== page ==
By Crystal Hnatko, DO, Family Medicine and Sports Medicine, KP Vacaville
Times Herald Health –August 27, 2017
Training, the right equipment and good coaching are key to a successful sports season. But don’t overlook the importance of nutrition and hydration as well.
Your body is a finely tuned machine. You should put quality fuel in to get quality results out. A healthy well-rounded diet will help your body perform at its best. It can also speed up recovery after a big game, tough practice or an injury.
When talking about nutrition, we often talk about calories. A calorie is a unit of energy from food or drink. But you need to choose quality calories. How many calories your body needs depend on age, sex, height, and activity level. About 2,000 calories for girls and 2,600-2,800 for boys are the recommended amounts for a moderately active teenager
Whole wheat bread and pasta, fruits and protein rich snacks will give you the energy you need. Choose nuts, yogurt, string cheese, or hummus rather than processed foods and sugary drinks. A good rule of thumb is “4-to-1” when trying to pick a healthy snack. Check the label on granola or energy bars and look for one with a carbohydrate to protein ratio of 4-1 or less. That means for every 4 grams of carbohydrate there should be at least 1 gram of protein.
It is important for athletes to eat healthy all day, not just prior to their workout. One common mistake is skipping breakfast. It is especially important to start the day off well with a healthy breakfast. Your brain and your body will perform better if you start the day with the right breakfast, and studies indicate you will live longer! A whole wheat bagel or toast paired with peanut butter or another protein rich food like a hard-boiled egg or Greek yogurt would be a good combination. Fresh fruit is also a great addition.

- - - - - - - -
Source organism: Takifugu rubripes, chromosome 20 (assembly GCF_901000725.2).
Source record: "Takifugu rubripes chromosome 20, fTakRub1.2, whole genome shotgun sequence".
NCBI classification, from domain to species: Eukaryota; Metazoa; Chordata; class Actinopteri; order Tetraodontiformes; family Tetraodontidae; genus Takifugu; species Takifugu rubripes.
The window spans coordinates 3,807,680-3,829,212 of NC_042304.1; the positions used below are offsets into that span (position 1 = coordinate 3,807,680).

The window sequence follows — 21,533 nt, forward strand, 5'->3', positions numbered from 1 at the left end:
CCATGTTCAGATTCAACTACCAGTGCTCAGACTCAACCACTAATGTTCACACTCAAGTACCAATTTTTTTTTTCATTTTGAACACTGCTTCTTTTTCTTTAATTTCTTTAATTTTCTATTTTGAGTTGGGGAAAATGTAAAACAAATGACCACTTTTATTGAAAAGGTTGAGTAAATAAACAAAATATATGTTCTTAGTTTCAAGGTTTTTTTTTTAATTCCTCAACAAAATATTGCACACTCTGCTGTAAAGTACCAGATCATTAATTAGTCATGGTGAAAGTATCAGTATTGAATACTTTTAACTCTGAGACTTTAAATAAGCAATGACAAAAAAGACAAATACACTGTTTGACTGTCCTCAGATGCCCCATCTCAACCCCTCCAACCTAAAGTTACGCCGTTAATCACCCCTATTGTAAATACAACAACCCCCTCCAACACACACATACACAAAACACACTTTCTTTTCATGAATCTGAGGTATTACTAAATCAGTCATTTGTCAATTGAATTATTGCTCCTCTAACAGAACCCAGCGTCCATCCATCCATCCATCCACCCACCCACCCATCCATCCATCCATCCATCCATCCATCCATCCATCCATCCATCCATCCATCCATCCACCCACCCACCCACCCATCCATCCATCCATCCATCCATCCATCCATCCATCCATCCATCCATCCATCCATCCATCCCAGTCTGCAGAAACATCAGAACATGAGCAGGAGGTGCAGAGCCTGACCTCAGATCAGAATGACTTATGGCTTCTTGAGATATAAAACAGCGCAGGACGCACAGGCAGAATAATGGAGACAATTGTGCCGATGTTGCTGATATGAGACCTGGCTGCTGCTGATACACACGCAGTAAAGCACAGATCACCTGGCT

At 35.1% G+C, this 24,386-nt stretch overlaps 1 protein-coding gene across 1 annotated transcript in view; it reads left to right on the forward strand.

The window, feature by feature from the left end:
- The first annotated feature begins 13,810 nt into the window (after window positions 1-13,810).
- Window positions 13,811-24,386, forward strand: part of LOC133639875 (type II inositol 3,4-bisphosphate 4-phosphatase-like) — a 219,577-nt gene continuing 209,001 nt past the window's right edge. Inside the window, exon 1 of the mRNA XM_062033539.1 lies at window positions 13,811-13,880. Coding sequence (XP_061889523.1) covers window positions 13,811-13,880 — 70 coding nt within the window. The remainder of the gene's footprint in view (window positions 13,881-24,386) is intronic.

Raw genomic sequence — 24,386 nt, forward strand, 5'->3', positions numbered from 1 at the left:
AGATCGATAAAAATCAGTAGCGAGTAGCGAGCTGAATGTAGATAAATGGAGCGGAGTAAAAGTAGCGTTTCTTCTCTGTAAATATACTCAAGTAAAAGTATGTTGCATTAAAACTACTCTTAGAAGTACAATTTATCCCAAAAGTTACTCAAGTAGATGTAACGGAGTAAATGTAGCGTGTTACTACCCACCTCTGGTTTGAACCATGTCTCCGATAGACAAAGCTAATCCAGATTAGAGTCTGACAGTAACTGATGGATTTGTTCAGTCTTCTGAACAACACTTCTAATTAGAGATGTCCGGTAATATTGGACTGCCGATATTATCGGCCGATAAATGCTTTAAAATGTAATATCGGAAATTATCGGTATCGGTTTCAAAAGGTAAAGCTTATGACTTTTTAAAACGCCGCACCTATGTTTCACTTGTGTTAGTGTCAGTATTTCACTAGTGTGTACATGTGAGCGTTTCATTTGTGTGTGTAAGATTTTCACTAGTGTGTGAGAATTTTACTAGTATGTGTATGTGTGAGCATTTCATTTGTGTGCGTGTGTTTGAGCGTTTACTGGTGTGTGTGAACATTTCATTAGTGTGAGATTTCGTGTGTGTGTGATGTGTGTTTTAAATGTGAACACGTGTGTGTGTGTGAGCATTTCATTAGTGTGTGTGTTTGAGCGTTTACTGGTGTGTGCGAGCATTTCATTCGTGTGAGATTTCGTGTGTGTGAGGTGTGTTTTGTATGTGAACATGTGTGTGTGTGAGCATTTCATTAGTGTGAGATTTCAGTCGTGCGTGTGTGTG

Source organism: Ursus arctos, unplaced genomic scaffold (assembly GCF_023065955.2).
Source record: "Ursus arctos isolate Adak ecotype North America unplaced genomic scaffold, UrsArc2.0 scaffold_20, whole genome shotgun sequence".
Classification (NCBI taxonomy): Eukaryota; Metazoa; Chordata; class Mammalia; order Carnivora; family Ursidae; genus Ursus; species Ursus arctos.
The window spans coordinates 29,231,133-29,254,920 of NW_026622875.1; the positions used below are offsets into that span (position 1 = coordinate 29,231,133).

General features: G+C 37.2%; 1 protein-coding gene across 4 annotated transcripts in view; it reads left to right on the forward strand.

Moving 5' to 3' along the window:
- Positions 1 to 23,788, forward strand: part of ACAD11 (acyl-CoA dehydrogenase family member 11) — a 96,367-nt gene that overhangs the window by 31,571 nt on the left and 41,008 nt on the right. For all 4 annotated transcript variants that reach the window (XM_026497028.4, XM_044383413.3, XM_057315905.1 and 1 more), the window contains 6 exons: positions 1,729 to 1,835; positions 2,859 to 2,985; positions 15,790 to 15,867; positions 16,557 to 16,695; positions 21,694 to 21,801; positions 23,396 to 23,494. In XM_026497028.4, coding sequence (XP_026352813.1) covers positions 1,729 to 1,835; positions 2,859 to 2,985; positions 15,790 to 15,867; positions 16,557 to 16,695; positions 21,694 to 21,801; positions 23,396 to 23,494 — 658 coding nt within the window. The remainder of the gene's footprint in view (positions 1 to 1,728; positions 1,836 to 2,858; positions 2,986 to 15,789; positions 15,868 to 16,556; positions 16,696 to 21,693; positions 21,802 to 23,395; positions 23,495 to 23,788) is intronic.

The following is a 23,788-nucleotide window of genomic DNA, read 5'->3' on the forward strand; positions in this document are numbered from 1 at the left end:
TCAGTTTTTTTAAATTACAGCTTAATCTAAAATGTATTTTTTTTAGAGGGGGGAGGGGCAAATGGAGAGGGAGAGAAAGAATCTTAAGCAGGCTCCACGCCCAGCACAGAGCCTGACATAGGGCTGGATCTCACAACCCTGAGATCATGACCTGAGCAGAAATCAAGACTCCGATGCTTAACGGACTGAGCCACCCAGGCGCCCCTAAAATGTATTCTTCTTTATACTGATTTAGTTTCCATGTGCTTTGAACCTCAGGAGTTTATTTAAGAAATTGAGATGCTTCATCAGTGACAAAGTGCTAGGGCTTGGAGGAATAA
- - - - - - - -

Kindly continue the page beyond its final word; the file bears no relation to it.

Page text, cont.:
When traveling for an away game or a weekend tournament, plan ahead. Pack a bag with whole grain bagels or bread with peanut butter, healthy granola bars, fresh or dried fruit and unsalted nuts. Apples and bananas make great portable snacks. If you’re stopping at a restaurant, choose a grilled chicken sandwich, a turkey sub or tomato based pasta and salad. Skip fried foods and sugary or diet drinks. You don’t want to be sidelined with an upset stomach.
It’s also important to stay hydrated. When we are dehydrated our heart rate goes up and our blood pressure drops. This can lead to fatigue, slowing your performance. Electrolyte imbalances can cause muscle cramping. The signs of dehydration include increased thirst, dizziness, feeling tired, sleepy or irritable. You may also have problems concentrating. Electrolyte drinks can be helpful during longer sporting events that last over one hour or if practicing or competing in the heat.
Drink two to three cups of water two hours before exercise. Have one to two more cups about 15 minutes before. Then during your practice or game, have two to three large gulps of water every 15 minutes. Make sure to hydrate after you finish.
Carry a canteen style water bottle on the go and stash an extra water bottle in your locker or sports bag. Set a reminder on your phone to drink up every hour.
This Times Herald article was also published in the Times-Herald Health.